For Games played on 4/14:

Minor League Player of the Day: Former Royals farmhand and Blue Wahoo starter, LHP Ryan Dennick, wins today’s award on pretty weak day. He threw 6 innings, allowing only 1 earned run (2 overall) on 5 hits, walking 1 and striking out 4. The Reds are trying to make a starter out of Dennick, after relieving most of his minor league career. Thus far this year, through 2 starts, he’s 1-0 with a 2.45 ERA and a WHIP of 1.091. His K/9 is only 4.1 (down significantly from his relief numbers) and his K/BB ratio is only 1.67.

Triple – A
Louisville 2- Toledo 1

Story of the day was Tony Cingrani being pulled after just 2 no hit/ no run innings (he struck out 5). IMO, we’ll be seeing him this week in Cincinnati.

Chad Reineke followed him with 4 innings of 5 hit / 1 run baseball. Jose Arredondo threw 2 shutout innings (1 BB/4 K’s). Kevin Whelan picked up his 2nd save.

Henry Rodriguez was the only Bat with more than one hit, going 2-4 with a double.

Double - 
Mobile 5 – Pensacola 2

Doing a Reds immitation, the Blue Wahoos blew a 2-0 lead, losing 5-2. Donald Lutz was 2-4 with a double and an RBI. David Vidal was 1-3 with a solo homer (1).

Ryan Dennick went 6 innings, allowing 2 runs, 1 earned on 5 hits, a walk, and 4 strikeouts. Kyle Lotzker, in relief, was ineffective. He threw 2/3 of an innings, allowing 3 hits and a run. Drew Hayes gave up 2 runs on 3 hits in an inning of work.

High – A
Stockton 9 – Bakersfield 2

The Blaze lost for the 10th time in 11 games, committing 4 errors and only getting 7 hits.

Juan Silverio went 3-3 with a double and a triple, but also made 2 of the 4 errors (both fielding). Juan Perez went 2-4

Wildness again was a problem for a Blaze starter, as Tanner Robles walked 4 in 4 innings of work, while also giving up 4 hits in giving up 7 runs (6 earned) in 2.2 innings. Sammy Diaz threw a scoreless 9th.

Low-A
Great Lakes 13 -Dayton 4

The Loons put it on the Dragons in an ugly game that saw 7 errors committed (3 by the Dragons). Jeff Gelalich went 2-4, as did Carlos Sanchez (double).

Reds 2011 #1 pick, Robert Stephenson had a bad day, only getting through 2.2 innings and allowing 8 runs (6 earned) on 8 hits. Jesus Adames allowed 1 run on 4 hits in 3 innings of relief and Joel Bender threw a scoreless 9th.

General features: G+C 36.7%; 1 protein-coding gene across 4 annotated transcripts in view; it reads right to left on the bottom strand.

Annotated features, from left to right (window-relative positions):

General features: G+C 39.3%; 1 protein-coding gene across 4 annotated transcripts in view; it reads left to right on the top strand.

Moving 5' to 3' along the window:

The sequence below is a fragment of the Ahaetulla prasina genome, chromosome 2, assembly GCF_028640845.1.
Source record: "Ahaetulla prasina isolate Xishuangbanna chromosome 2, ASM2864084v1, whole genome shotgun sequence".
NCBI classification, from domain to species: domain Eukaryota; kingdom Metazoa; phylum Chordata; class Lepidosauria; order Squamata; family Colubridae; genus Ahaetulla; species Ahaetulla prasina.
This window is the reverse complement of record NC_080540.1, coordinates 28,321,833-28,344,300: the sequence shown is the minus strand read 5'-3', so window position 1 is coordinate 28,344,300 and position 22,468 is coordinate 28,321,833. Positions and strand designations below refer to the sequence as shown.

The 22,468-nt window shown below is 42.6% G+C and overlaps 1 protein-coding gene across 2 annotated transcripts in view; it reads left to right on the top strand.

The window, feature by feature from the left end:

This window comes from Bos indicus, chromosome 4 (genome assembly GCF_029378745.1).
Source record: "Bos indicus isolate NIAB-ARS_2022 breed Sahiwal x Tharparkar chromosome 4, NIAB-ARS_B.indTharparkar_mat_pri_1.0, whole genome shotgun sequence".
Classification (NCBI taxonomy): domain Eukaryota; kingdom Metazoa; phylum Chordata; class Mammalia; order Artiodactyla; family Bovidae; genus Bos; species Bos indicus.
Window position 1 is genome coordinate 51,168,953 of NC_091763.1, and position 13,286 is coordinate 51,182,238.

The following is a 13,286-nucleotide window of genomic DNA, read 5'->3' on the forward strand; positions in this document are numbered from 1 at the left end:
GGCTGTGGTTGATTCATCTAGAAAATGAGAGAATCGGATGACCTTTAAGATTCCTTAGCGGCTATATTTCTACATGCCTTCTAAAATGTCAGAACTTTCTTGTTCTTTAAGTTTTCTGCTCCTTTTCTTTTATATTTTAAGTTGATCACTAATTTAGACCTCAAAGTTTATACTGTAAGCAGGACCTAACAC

11 Responses

  1. Shchi Cossack

    Let’s see if I have this correct…

    Cingrani was drafted from college as a closer with one plus pitch. Cingrani strikes out an extraordinary number of batters per 9 innings, making him very effective at every level of the minor leagues after the Reds convert him to a starter, but he still only has one plus pitch. So when the Reds need an emergency starter, they reach down to the minor leagues for a replacement who strikes out a lot of batters with only one plus pitch, his fastball, and everyone in the Reds organization sees gaga and thrilled over bringing him up rather than allowing him to finish his development and improve his secondary pitches in the minor leagues.

    Chapman was signed as a starter and converted to the bullpen so the Reds could get a more immediate return on their investment rather than having Chapman simply dominate in the minor leagues. Chapman strikes out an extraordinary number of batters per 9 innings, making him very effective in the bullpen, but he still only has one plus pitch. Because Chapman does not have a plus secondary pitch (even though he makes hitters look silly when he actually prepares as a starter and uses his secondary pitches), the Reds determined that Chapman will be ineffective as a starter since he only has one plus pitch, his fastball. So the Reds abandon the opportunity to allow Chapman to prove his ability as a starter and put him in the bullpen where he will apparently pitch sparingly since “the games didn’t dictate him being in there.”

    Really…?

    • ToddAlmighty

      @Shchi Cossack: I don’t know, I think Chapman has two plus pitches. I think both his fastball and slider are pluses, granted I also see Chapman as a three pitch guy, who just simply doesn’t have the need to throw three while pitching 60-70 innings, with 3-run-leads and against the 7-8-9 or 8-9-1. I still remember last spring training when he had three pitches working for him. Fastball, Slider, Changeup.